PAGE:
Monday, May 27, 2013

On mirrors and foggy lenses

For the first time in years, I found my toes literally curling in fear during a film. My stomach was in knots and my knees were drawn up to my chest. The film was 'The Whistleblower', set in post-war Bosnia and based on true events. One scene was especially difficult to watch. A young woman was raped in front of many others – to teach her a lesson for trying to escape and as a warning to the rest. Yet, there was no lust involved. The film makes it quite clear that this brutality is essentially about money and power. Half-way through the film, I began to wonder if the director was a woman.

What was happening to those girls was torture and it communicated itself as torture. The camera focussed a lot on the girls' faces but it did not shy away from the violence done to them. I went online later to confirm my suspicion. Indeed, the director turned out to be a woman, Larysa Kondracki, who wrote the script along with Eilis Kirwan.

How and why did I start thinking about the gender of the director? 

Read the rest of this essay on how sexual violence and gender stereotypes play out in cinema, and the question of how women filmmakers in India hope to hold up a mirror to society if their work carefully avoids the rampant sexual violence in our society.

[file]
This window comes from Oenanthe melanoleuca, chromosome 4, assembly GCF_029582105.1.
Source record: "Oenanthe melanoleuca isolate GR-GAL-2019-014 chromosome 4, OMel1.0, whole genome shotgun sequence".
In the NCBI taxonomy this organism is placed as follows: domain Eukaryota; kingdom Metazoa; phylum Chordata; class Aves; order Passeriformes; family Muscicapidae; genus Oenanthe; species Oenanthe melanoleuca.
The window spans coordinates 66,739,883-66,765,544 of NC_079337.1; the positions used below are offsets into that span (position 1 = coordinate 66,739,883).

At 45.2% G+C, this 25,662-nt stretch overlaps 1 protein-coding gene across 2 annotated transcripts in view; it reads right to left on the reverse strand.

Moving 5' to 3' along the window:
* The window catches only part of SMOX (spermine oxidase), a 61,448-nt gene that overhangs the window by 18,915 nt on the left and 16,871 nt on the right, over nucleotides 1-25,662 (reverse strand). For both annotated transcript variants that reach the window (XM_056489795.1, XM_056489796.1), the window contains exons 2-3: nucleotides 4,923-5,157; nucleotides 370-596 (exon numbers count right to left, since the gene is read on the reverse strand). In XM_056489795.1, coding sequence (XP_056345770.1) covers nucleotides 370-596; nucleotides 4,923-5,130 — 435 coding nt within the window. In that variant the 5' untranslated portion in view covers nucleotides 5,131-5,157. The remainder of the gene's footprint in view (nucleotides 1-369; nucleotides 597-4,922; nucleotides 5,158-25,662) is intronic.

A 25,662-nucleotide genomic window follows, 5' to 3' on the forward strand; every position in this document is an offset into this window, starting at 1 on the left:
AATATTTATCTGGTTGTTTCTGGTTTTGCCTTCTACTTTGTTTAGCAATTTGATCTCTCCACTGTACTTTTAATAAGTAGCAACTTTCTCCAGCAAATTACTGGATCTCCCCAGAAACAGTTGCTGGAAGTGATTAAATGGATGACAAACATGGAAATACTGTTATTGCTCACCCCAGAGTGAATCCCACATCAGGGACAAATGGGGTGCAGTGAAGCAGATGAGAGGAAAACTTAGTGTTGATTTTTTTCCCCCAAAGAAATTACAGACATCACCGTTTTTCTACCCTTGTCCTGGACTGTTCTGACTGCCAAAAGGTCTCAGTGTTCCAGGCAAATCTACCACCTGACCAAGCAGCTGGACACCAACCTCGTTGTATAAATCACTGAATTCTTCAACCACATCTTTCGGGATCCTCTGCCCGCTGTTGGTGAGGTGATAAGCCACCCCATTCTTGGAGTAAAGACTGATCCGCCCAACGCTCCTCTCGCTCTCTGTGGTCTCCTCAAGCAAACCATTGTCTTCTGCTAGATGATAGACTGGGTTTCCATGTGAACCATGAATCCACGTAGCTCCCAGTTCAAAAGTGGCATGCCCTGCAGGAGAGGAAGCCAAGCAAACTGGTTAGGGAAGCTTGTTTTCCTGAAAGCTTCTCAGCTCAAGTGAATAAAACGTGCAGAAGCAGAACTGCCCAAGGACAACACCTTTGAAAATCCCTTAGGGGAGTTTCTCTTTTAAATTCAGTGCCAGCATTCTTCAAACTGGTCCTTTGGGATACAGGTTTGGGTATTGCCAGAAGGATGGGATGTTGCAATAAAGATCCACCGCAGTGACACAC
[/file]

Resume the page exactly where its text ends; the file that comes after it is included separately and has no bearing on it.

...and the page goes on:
Sunday, May 26, 2013

More (or less) racist

I was traveling a few years ago, reading a book. The family seated opposite me began to eat. They offered to share their food with me, and I declined. But the young wife was rather insistent. 

After I’d said ‘no’ twice, she said: “It’s okay. We’re not from a low caste. We’re upper caste.”

I suddenly felt weary. This was a literate woman, trying to be friendly with a stranger on a train. Why did she think I was more worried about caste than being drugged and robbed? What made her assume I was ‘upper’ caste and therefore she could, and should, let me touch her food? And if she thought I was the sort of person who wouldn’t eat her food because of my caste, why did she want to talk to me at all?

I am thinking of her now because of the Washington Post survey that claims India is among the most racist nations in the world. And now begin the disclaimers – people are stepping up to assure us (or themselves) that while we are indeed bigoted and casteist, we are not more ‘racist’. Which, of course, bring us to – what’s the difference?

Traditionally, the western view has been that racism is about discrimination based on racial (genetic, physiological) differences. The colour of your skin or eyes, the texture of your hair, the shape of your nose – this betrays your genetic history. There are far too many people in the world who believe their noses make them worthier and that your nose and hair must condemn you to an eternity of less – less food, less water, less comfort, less education, less property, less cultural space. They also believe that people who carry different genetic histories should not marry.

Sounds a lot like casteism, no?